The League of Nations had condemned Italy’s intervention in Ethiopia and imposed a blockade (sanctions), so that many countries, even Germany, did not send observers. On November 10, 1935, after a journey of 4,000 km on a cruiser, crossing the Suez Canal and the entire Red Sea, we reached Asmara, from where we were escorted to the Eritrean front, which was the northern front near the headquarters of General De Bono. He was later replaced by General Badoglio. After a while we crossed to the southern front, near the headquarters of General Graziani. But we were able to transfer and move across different points on the battle fronts.
On the war front
Throughout the war, we were able to move freely by military aircraft and other motorized vehicles. That war, as is now known, ended with the victory of the Italian army, and so Victor Emmanuel III received the crown and title of Emperor of Ethiopia. General Graziani was appointed Vice-King of Ethiopia and Badoglio was promoted to the rank of Marshal of Italy.
The conquest of Italy was the first step that could be followed by other steps towards the realization of the Duchess’s utopian dream, Benito Mussolini, to create the Roman Empire. An indisputable threat to the Balkan countries, where the first victim could be Albania, as happened in the time of Teuta Illyria when the Balkans were attacked and occupied by the Romans. The first fifteen days constitute for almost all Italian units a period of rest, systematization and change of positions achieved.
Radiation services (supply) had developed their usual functions to meet the needs of the body and at the same time with the top and fulfill the logical basis. During this period, as the official communiqués had announced, on the left wing of the Italian ranking, the strict cleansing action continued between the Gjana provinces, Gheralta and Tembien. At the same time, Italian aviation announced that major enemy forces were approaching the Italian front south of Makalle. Therefore, air surveillance was intensified and in the meantime other bombing operations were prepared.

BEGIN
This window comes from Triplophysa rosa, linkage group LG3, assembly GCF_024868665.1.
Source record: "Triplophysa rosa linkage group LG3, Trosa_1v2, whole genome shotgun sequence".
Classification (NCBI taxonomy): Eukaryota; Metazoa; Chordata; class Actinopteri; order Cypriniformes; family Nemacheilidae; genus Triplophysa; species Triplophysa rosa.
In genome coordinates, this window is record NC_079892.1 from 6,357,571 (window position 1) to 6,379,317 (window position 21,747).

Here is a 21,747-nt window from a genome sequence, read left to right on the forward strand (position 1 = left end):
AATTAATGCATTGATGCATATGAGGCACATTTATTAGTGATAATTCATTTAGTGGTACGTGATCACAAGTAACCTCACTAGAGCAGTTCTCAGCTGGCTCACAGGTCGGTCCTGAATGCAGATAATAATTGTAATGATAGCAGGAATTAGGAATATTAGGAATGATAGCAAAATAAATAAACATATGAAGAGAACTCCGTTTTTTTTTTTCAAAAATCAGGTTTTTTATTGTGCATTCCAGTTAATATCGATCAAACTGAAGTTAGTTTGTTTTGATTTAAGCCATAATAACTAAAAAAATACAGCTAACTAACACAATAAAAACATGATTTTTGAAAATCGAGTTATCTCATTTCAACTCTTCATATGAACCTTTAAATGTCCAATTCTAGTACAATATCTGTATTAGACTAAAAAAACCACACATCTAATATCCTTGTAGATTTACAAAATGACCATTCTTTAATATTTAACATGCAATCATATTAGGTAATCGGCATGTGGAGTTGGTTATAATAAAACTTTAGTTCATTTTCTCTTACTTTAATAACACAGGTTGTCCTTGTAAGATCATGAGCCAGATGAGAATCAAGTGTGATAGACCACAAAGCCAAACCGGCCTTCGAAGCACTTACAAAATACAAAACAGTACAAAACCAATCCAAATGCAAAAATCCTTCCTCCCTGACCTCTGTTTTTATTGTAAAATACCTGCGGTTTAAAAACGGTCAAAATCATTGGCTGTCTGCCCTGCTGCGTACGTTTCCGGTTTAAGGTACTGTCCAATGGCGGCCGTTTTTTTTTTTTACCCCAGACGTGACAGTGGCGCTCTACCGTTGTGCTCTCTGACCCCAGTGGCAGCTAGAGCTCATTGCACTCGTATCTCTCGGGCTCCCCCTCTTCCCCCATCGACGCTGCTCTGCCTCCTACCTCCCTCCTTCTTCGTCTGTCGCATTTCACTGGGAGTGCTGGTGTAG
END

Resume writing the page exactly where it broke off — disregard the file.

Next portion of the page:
One of these bombing operations took place on an opposing column, probably of Goggiam Ras Rasmir’s power, marching in Uoghera in the direction of Debarek. After that, on December 6, a powerful bombardment was carried out around Dessie, on the buildings used for military purposes and on the large tents located around the apartments. In the days following the bombing, some tendentious news spread by Addis Ababa wanted to make us believe that the city had been unprotected and that among the targets hit were hospitals and the Red Cross. But, as it turned out from reliable information, arrivals from the Abyssinian capital itself, it was proved that: on the contrary, thousands of soldiers were concentrated in the vicinity of the city.
The numerous anti-aircraft weapons that went into action against the Italian aircraft proved that the air attack was fully anticipated and, therefore, constituted a natural combat action. The photographs taken on the spot by the returned planes clearly proved that the bombing was carried out exclusively on those points that were of military importance: the gunpowder, the ghebi, the aviation field, the telephone exchange, the military tents, etc.
The Red Cross hospital, although it turned out to be occupied by non-health service elements, was not bombed. It was also seen that many tents and aviation fields were unjustly covered with Red Cross signs.
General Perviz died in 1977 in Brussels, while his family lived for 45 years in exile in the camps of Myzeqe
The famous general, Preng Pervizi who in 1935 in the framework of an international commission of observers was sent to closely follow the fighting of the Italian army in Abyssinia, from September 1943 to August 1944, held the post of Commander-in-Chief. of the Albanian National Army, or as he was otherwise known, Minister of War. After resigning from that position, which happened due to some conflicts he had with the senior command of the German army in Albania, General Pervizi went to the mountains joining the nationalist forces of Legality, which were under the command of Major Abaz Kup. Shortly afterwards, in mid-September 1944, an Anglo-American military mission led by Colonel Julian Emery was attached to him, with whom Perviz parted ways only in the last days of November 1944. Perviz refused to leave. from Albania like many other nationalists, but called on his supporters to stand in the mountains awaiting the Anglo-American landing, to make possible the overthrow of the communist government of Colonel-General Enver Hoxha. In 1945, while hiding in the Kurbin Mountains near the village of Skuraj, which was also his birthplace, he sent two letters to the Anglo-American and French representations in Tirana, urging them to intervene forcefully in Albania. to prevent the unprecedented terror exercised by Enver Hoxha’s communist government against their former political opponents. Seeing the hopeless situation, with the help of his former driver, Llazi Sterjo from Korça, in 1946 he left Albania, fleeing to Greece, somewhere from the villages of Korça. From 1948 to 1977, Prenka lived in Brussels where he died alone away from his family (mother, wife and three sons, Valentini, Genci and Leka with their families), which the communist regime of Enver Hoxha held internees for almost half a century in the villages of Lushnja, until 1991. /Memorie.al